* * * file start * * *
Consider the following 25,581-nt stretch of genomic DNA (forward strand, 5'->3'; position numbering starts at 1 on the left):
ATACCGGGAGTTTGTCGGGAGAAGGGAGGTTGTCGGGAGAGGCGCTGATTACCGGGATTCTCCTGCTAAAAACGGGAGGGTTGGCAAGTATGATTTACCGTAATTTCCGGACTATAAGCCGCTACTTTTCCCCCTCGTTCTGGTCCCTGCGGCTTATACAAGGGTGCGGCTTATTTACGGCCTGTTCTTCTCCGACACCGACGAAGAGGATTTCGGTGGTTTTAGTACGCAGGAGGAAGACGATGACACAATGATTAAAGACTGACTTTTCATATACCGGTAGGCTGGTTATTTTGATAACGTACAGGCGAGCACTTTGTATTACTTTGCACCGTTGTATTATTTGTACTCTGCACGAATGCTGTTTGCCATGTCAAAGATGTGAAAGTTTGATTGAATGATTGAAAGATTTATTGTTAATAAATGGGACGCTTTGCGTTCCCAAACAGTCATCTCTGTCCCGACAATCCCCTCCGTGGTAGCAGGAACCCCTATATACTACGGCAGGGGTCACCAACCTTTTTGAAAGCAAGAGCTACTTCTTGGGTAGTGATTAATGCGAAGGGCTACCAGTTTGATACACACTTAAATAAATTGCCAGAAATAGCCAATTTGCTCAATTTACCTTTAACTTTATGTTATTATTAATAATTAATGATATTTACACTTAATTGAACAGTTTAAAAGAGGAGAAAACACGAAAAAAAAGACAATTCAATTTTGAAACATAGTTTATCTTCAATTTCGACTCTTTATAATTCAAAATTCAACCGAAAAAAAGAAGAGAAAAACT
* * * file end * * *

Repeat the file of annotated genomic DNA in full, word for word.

Consider the following 25,581-nt stretch of genomic DNA (forward strand, 5'->3'; position numbering starts at 1 on the left):
ATACCGGGAGTTTGTCGGGAGAAGGGAGGTTGTCGGGAGAGGCGCTGATTACCGGGATTCTCCTGCTAAAAACGGGAGGGTTGGCAAGTATGATTTACCGTAATTTCCGGACTATAAGCCGCTACTTTTCCCCCTCGTTCTGGTCCCTGCGGCTTATACAAGGGTGCGGCTTATTTACGGCCTGTTCTTCTCCGACACCGACGAAGAGGATTTCGGTGGTTTTAGTACGCAGGAGGAAGACGATGACACAATGATTAAAGACTGACTTTTCATATACCGGTAGGCTGGTTATTTTGATAACGTACAGGCGAGCACTTTGTATTACTTTGCACCGTTGTATTATTTGTACTCTGCACGAATGCTGTTTGCCATGTCAAAGATGTGAAAGTTTGATTGAATGATTGAAAGATTTATTGTTAATAAATGGGACGCTTTGCGTTCCCAAACAGTCATCTCTGTCCCGACAATCCCCTCCGTGGTAGCAGGAACCCCTATATACTACGGCAGGGGTCACCAACCTTTTTGAAAGCAAGAGCTACTTCTTGGGTAGTGATTAATGCGAAGGGCTACCAGTTTGATACACACTTAAATAAATTGCCAGAAATAGCCAATTTGCTCAATTTACCTTTAACTTTATGTTATTATTAATAATTAATGATATTTACACTTAATTGAACAGTTTAAAAGAGGAGAAAACACGAAAAAAAAGACAATTCAATTTTGAAACATAGTTTATCTTCAATTTCGACTCTTTATAATTCAAAATTCAACCGAAAAAAAGAAGAGAAAAACT